Cane Corso – the history of the breed
Learn about the Cane Corso’s renaissance following World War I. Discover the breed’s morphological features and personality. Learn about health risks that may pose a risk to your Cane Corso. After reading this article, you will have a better understanding of the Cane Corso’s history and current health problems. We hope you enjoy this article and find it informative.
Cane Corso renaissance after the First World War
The Cane Corso breed enjoyed a brief renaissance after the First and Second World Wars, but then suffered a slight decline. Its men left to join the armed forces, leaving their families to care for the animals. After the war, the breed suffered natural disasters, and it was considered an afterthought, while the returning work force took up other jobs in the north.
Despite this upheaval, the breed has long had a storied history. Its name originates from ancient Greek colonies in southern Italy, and its breed name is related to the word “cane” in Latin. According to some, the Cane Corso got its name from the ancient Greek dog Molossus, which means “court dog.”
Cane Corso morphological features
The Cane Corso is a small breed with a surprisingly strong constitution. Its ribcage extends to elbow level, and the limbs are strong and muscular. Its long tail is docked along the fourth vertebra and thick at the base. In the wild, this breed is widely available and suitable for pet ownership. Despite its small size, this breed is easily distinguished from other canines thanks to its unique appearance and temperament.
The head of the Cane Corso is square in shape. Its muzzle is wide, exceeding 50% of its length. Its face is well-defined with a prominent arch over the eyes, and a distinct median furrow. The face is rounded, but the brow and eyebrows are slightly wrinkly. The eyes are almond-shaped and medium in size. They should not be bulging or have excessive haw.
Cane Corso personality
To understand the Cane Corso’s personality, it’s helpful to begin training as early as possible. The earlier you start training, the better – by the time your Cane Corso is about six months old, it can understand simple commands. Training early will help your puppy establish a healthy rapport with strangers and teach him that you don’t have to be protective of strangers. If he continues to misbehave, you’ll want to seek professional help.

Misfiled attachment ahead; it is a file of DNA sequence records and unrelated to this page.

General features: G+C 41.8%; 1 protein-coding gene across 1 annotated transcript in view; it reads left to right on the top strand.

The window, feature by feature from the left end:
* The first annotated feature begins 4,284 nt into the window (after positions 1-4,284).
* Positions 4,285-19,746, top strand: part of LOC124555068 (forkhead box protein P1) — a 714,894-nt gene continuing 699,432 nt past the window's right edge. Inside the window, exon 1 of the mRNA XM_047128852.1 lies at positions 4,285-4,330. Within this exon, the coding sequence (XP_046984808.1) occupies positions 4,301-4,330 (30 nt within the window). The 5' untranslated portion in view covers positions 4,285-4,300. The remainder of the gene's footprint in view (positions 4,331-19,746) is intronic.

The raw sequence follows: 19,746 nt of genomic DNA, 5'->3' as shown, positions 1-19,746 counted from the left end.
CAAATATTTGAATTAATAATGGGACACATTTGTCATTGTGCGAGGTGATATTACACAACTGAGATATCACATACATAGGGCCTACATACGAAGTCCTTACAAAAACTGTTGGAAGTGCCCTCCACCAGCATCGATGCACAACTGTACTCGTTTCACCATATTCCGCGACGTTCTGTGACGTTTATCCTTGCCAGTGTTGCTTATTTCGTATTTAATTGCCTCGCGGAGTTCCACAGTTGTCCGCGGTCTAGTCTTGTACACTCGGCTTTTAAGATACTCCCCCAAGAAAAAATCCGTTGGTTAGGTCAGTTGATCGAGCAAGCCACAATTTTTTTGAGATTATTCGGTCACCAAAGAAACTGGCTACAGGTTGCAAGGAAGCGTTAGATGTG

A Cane Corso’s temperament is determined by the amount of mental and physical stimulation it receives. Its energetic nature can be both a positive and negative trait. Early training and exposure to a variety of activities are crucial in helping your Cane Corso develop a healthy, happy and confident personality. However, this high energy does come at a cost – you may need to spend many hours exercising your new companion.
Cane Corso health risks
If you have a Cane Corso, you know the breed carries some significant health risks. While hip dysplasia is not a serious concern, the breed is susceptible to a number of health conditions, including seizures. Another common health concern is ectropion, a downward displacement of the lower eyelid that causes irritation and may lead to blindness. A veterinarian should be consulted if your dog experiences this problem.
The main health risk associated with Cane Corsos is their size, especially when compared to other breeds. It’s also important to keep in mind that large breeds generally tend to have more health problems than purebreds. In this article, we’ll cover specific Cane Corso health issues as well as some general health concerns, such as allergies and cancer. Listed below are some benefits of health insurance for Cane Corsos.
- Popular names for Cane Corso
- Is the Cane Corso a Roman dog – information
- Is the Cane Corso a guard dog
Learn about the Cane Corso’s renaissance following World War I. Discover the breed’s morphological features and personality. Learn about health risks that may pose a risk to your Cane Corso. After reading this article, you will have a better understanding of the Cane Corso’s history and current health problems. We hope you enjoy this article…